Ambrosia Court is a formidable, white stone slab of twenties’ architecture, looking out of place between a glass and concrete block on the right, and a line of brightly coloured wooden sea shacks on the left. It’s like a genie had uprooted Shell Mex House in London, reshaped it a little by slicing the clock off the top, thinning out the windows, adding a few sconces and flourishes here and there, then carrying the whole thing sixty miles or so to slam it down foundations first by a scattering of footballers, dog walkers and picnickers on the lawns. The building’s under scaffolding at the moment, though, ragged plastic sheeting flapping noisily overhead in the offshore breeze.
It’s quiet inside, though. Plush red carpets, wooden panelling, cool marble. A vista of moneyed lines, leading to a central staircase that starts at a white piano at the bottom and winds up through eight identical floors to an ornate iron and glass canopy at the top.
Mr Cunningham is in one of the penthouse suites, lying in a tangle of sheets on a vast bed, nude and gaunt as an ailing bird stuck in the nest, waiting for a miracle to restore his feathers and his life to him. He has so many health issues – comorbidities, in the lingo – it’s hard to know where to start. In lieu of a tranche of new organs and the technology to install them, it comes down to a few pieces of equipment to help with his mobility, and some nursing follow up.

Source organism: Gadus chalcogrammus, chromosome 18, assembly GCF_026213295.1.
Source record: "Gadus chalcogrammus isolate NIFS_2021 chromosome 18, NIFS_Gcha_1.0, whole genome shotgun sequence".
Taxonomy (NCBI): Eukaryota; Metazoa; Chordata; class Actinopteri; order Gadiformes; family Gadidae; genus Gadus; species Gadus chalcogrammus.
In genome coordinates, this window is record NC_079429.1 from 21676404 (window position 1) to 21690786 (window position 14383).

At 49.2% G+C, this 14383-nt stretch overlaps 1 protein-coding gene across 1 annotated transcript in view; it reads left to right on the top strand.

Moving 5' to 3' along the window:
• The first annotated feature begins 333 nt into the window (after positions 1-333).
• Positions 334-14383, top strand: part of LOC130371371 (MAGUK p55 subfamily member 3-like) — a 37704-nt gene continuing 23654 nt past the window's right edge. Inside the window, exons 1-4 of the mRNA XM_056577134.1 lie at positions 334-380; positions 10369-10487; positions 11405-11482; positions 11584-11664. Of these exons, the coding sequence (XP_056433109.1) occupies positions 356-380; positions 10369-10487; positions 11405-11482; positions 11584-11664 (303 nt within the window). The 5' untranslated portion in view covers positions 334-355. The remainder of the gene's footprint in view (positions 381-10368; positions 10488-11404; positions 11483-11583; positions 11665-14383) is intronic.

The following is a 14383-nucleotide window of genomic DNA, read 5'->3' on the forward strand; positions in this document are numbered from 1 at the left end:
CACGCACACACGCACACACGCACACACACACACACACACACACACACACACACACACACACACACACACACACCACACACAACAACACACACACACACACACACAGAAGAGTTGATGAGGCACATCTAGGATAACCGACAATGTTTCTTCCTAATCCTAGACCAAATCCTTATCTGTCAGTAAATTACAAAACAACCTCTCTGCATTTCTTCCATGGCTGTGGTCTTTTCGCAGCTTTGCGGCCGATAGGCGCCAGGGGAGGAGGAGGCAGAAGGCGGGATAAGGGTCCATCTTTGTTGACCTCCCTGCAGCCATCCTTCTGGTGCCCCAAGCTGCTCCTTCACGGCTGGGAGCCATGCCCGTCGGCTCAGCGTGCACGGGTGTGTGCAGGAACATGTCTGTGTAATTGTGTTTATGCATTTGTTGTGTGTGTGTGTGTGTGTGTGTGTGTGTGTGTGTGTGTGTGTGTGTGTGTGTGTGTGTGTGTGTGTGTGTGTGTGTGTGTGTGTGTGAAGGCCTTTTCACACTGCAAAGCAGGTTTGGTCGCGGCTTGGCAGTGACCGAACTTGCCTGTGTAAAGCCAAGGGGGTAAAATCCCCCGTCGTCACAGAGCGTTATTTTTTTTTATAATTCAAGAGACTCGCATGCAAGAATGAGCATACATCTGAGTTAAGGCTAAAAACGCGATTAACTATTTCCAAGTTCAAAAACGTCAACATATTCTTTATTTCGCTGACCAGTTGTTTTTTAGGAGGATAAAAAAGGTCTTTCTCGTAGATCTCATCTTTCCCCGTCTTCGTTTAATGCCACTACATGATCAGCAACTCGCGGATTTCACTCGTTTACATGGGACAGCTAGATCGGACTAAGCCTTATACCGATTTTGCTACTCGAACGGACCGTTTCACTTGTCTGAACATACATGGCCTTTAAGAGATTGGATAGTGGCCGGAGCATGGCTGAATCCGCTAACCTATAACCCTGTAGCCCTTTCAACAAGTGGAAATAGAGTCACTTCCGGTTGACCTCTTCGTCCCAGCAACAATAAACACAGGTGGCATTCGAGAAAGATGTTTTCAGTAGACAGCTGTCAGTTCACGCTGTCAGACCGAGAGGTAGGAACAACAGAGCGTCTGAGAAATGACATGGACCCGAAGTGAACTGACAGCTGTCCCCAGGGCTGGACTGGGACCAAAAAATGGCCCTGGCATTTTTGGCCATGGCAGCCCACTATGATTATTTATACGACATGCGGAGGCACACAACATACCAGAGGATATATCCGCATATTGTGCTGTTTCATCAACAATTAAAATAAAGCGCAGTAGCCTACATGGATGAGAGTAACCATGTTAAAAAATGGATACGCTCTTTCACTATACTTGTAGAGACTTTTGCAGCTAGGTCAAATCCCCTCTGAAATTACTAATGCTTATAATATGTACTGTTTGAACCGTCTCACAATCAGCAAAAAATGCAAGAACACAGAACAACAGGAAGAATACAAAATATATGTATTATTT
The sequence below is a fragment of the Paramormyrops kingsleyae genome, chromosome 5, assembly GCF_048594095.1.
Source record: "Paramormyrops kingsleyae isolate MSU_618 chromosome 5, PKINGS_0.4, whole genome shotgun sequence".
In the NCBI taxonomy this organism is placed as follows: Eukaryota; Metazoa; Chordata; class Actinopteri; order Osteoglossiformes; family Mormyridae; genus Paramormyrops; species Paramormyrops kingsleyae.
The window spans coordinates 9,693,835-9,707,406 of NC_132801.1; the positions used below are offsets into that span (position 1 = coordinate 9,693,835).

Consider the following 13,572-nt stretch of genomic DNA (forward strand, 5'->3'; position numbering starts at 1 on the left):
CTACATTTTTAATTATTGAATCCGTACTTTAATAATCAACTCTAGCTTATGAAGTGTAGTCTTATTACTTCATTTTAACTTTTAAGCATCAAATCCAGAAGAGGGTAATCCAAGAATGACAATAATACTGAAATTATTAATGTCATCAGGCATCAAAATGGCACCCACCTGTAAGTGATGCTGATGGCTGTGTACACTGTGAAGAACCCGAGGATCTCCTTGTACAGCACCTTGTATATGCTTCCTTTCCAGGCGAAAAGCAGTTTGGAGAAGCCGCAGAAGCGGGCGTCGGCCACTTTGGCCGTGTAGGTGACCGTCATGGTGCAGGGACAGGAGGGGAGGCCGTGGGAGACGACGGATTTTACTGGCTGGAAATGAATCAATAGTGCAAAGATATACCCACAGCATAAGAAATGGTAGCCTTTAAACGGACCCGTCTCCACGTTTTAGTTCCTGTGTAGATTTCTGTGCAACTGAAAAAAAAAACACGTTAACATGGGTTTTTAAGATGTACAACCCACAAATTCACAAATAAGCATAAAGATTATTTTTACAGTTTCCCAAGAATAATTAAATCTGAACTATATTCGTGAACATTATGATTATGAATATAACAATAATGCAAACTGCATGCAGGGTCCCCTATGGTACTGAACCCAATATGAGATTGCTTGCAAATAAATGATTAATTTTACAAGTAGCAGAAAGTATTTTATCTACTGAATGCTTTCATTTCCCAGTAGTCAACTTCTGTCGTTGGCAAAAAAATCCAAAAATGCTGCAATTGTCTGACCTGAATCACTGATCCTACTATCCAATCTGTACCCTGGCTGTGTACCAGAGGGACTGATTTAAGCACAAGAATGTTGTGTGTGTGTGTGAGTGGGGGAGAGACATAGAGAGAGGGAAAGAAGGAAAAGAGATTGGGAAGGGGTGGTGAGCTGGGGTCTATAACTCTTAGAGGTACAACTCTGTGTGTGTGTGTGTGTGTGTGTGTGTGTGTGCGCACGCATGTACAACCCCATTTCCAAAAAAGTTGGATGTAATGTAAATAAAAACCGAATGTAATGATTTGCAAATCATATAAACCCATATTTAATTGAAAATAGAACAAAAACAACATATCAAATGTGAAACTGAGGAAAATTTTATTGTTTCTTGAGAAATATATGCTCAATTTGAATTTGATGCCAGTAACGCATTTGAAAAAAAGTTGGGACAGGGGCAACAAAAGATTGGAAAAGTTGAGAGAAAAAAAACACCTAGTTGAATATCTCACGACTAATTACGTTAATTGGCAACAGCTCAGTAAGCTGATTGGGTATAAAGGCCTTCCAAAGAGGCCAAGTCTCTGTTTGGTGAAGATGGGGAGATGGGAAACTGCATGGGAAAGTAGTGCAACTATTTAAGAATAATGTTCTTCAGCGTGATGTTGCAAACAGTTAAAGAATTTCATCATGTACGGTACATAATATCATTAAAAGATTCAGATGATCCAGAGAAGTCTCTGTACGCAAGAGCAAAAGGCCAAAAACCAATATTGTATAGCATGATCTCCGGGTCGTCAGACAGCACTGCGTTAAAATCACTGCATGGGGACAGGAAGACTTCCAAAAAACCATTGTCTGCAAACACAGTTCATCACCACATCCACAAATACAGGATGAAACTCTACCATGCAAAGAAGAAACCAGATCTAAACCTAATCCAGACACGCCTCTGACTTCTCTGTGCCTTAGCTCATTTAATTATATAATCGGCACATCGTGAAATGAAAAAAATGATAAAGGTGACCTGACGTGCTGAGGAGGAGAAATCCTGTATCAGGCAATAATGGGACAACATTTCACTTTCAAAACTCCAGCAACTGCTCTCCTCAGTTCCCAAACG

We chat as I finish the paperwork. He tells me he used to be a property developer, buying old places, turning them round, selling them on.
‘Ambrosia Court, for example’ he says, struggling to sit up.
‘You can’t mean the whole thing?’
‘Yes,’ he says. ‘Seventy flats. Count them! Quite a project, but I think you’ll agree it’s a fine looking building.’
A sudden rush of sunshine spills in through a stained glass window, casting a pattern of reds and golds and greens across everything.
‘It’s quite a place,’ I tell him.
‘Have you seen the piano down in the lobby?’
‘Yes! That’s a nice touch.’
‘Do you play?’
‘I’m afraid not. I took a few lessons once but didn’t carry it on. How about you?’
‘No,’ he says, painfully turning over. ‘I was always too busy. And now look! I’d need scaffolding just to keep me on the stool!’